Posted by Jennifer Daniels on Thursday, August 6th, 2015
John Wooden coached college basketball 40 years ago. He died in 2010 just prior to his 100th birthday.
Though he coached long ago, he is still revered as a leadership genius. Coaches still refer to him. I came across two examples this week.
Pete Carroll coaches the NFL Seattle Seahawks. He’s won at all levels. He’s got championship rings. This year he’s returning with his team after losing the Super Bowl last year on the last play of the game – an ill-fated intercepted pass in the end zone. Most folks thought they should have tried scoring on the run.
Carroll described how Wooden inspired him. After getting fired from two early head coaching jobs, Carroll read a book about Wooden that noted that while no one has won more NCAA basketball championships than him, it was 18 years before he won his first.
In other words, the path to greatness was a long one. It was full of trial and error, setbacks and losses.
Carroll was inspired to learn that his early results could be a foundation for future success. He was motivated to double his efforts to improve. It bore fruit.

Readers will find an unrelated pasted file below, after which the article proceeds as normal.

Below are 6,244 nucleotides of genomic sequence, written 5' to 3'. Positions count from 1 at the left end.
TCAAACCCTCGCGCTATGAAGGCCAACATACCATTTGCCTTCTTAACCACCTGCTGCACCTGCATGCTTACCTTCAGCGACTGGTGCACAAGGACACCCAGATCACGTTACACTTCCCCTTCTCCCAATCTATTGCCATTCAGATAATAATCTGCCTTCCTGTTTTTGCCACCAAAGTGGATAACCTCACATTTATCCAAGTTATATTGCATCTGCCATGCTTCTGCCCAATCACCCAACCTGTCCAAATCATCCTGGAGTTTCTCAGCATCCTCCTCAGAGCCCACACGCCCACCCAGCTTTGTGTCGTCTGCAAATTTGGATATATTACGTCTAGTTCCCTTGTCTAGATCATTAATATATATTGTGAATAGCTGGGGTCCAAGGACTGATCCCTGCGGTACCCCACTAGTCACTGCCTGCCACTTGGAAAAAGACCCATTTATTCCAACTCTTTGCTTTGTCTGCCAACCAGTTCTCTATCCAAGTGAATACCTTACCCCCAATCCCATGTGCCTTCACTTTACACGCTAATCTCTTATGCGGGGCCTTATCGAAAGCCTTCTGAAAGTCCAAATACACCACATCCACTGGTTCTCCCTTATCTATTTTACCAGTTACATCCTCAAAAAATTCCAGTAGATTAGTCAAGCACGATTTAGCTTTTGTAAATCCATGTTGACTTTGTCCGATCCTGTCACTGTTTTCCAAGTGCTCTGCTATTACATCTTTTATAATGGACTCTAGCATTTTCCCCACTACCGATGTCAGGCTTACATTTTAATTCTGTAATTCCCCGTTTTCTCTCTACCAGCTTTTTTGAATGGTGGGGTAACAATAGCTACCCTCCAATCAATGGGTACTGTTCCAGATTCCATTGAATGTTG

Mike Matheny is the manager of the St. Louis Cardinals. He had a 13 year professional career and has lead his team to the playoffs each of the first three seasons he has managed.
He was in kindergarten when Wooden retired. Yet, in The Matheny Manifesto, his book about leadership and coaching kids and adults, it’s Wooden he cites as a profound influence.
He cites Wooden’s definition of success which was honed through a lifetime of experience: “Success is a peace of mind, which is the direct result of self-satisfaction in knowing you made the effort to become the best of which you are capable.”
Matheny notes it’s not trophies, but effort that matters. It’s not results alone that matters, but more like whether the results achieved matches up to potential.
Wooden was the first coach that turned my head. I read his book in ninth grade and kept it on my bookshelf until ten years ago when I gave it to someone who wanted to learn more about leadership.
The current references about his legacy made me nostalgic. May all of our efforts help us to our full potential.